Ossus Library Index
Science Fiction Index


A novel by Jeffrey A. Carver
(1994, TOR Books)

Star Rigger, book 3

The war between the Dragons and the evil spirit heats up as Jael is called back to the Dragon realm to tip the balance one way or the other.


-- First reading (ebook)
October 5th to 26th, 2019


Unfortunately, I could not get into this book at all. I liked the characters of Jael and Windrush and some of the others, but the setting and the story just didn’t interest me, and I was not a big fan of the writing style, though I got used to it. Some of the writing and characterization could have used some focus or maturation, and I don’t think it was intentional on the author’s part. My favorite parts dealt with Jael in the normal realm, which was so sparse as to be non-existent.

Spoiler review:

This is a strange book, in that it seems to want to be both fantasy and science fiction. It finds some mild success at both, but not enough to make the story successful. The big problem is that it’s not interesting; the characters are boring and predictable, and the story is too mystical to be believable. The most interesting character, Jael, is missing through most of it. The dragon realm is a physical place, but allows some magical tinkering.

We got a taste of the Dragon Realm in the previous book, but I had no desire to return there. My interest was in the realms used to cross rigger-space. This book didn’t depend on that at all. Instead, we get the dragon Windrush, leader of the dragons, who are at war with the evil being Tar-skel, who has corrupted young dragons and turned them into dreadful shadow beasts, drahls.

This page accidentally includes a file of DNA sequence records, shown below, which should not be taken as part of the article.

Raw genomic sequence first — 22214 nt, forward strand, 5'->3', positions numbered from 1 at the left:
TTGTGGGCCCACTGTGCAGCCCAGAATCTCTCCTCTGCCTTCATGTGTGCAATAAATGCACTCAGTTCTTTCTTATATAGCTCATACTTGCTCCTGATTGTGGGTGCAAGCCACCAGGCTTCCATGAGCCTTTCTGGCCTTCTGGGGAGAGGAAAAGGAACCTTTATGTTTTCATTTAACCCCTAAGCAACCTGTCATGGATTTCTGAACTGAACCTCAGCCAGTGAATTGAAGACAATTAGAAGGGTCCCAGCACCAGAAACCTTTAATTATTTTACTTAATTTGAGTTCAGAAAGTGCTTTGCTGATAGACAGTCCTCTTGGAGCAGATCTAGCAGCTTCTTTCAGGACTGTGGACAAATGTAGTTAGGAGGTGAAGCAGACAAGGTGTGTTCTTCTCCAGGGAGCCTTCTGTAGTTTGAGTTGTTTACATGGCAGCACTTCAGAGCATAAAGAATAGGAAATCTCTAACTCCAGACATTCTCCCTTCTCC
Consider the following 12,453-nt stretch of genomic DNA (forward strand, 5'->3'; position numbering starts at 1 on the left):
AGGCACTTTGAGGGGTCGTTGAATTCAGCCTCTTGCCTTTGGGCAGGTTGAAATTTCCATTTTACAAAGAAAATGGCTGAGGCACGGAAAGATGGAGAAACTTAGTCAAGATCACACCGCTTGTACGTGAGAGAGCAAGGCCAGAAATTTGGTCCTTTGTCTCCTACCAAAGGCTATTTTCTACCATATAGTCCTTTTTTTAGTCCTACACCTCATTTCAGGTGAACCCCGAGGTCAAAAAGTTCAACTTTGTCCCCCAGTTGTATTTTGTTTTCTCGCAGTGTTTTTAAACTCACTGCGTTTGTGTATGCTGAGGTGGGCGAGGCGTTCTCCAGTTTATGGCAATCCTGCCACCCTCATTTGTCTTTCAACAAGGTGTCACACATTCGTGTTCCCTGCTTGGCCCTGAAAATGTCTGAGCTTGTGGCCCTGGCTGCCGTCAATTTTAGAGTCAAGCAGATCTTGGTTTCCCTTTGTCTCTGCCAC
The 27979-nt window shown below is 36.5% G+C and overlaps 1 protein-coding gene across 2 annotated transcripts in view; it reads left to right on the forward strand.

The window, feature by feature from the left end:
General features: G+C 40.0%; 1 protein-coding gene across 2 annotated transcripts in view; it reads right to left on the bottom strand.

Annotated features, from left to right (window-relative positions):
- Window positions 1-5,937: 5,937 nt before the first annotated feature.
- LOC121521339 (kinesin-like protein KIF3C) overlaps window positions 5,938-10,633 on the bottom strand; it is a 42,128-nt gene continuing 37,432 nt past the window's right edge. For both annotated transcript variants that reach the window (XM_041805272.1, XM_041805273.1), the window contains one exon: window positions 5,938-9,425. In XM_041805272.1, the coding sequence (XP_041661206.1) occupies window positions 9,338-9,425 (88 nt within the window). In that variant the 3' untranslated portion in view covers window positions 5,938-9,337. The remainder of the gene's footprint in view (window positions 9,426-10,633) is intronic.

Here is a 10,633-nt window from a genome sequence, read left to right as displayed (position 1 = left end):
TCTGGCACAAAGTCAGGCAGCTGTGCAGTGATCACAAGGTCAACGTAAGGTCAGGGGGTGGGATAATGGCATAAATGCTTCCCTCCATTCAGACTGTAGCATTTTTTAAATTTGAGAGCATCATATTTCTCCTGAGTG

The dragons are mostly impotent, though Windrush senses a presence deep in enemy territory, to which he is drawn and ultimately converses. But the relationship doesn’t matter, because Hodokai doesn’t do anything meaningful, and doesn’t give any information to Windrush in the end. When the enemy attacks, the dragons decide to go on the offensive, but it’s predictably a trap, as the enemy uses the opportunity to attack the undefended lumenis gardens.

Windrush communicates with the Ifflings, who use the last of their energy to create an infant Iffling that goes in search of Jael, in the human realm. The parts of the book dealing with Jael and her experiences with either the drunk, the manipulation of the rigger space, or even communications with the trapped Hodakai, were my favorites. Unfortunately, they were sorely lacking through most of it.

Instead, we get Windrush trying to rally the dragons, Wingtouch despairing, the power struggle with Farsight, the imprisoned SearSky going in search of the Dream Mountain in a magical layer to this realm and finding the female dragons. The evil Rent, another rigger like Hodakai, is lieutenant to Tar-Skel, though he’s treated very poorly. Still, he has the power to keep Hodakai imprisoned, and to give some of that power to the corrupted spirit Javorus so he could trap Jael when she finally arrives in the Dragon Realm. I thought Jael would be able to turn Rent to her side, but it didn’t happen.

Jael is killed, as mentioned in the way-too-often repeated prophecy, but her spirit descends to the magical under-realm, where she meets SearSky, and travels to the Dream Mountain, on her way to the confusingly-named Final Dream Mountain. But it’s the only way to stop Tar-Skel, whose ultimate goal is to subjugate all the realms, including Jael’s native realm.

Unfortunately, by the end of the story, I didn’t really care much for the dragons, and Jael was wasted as a character to enjoy enough.


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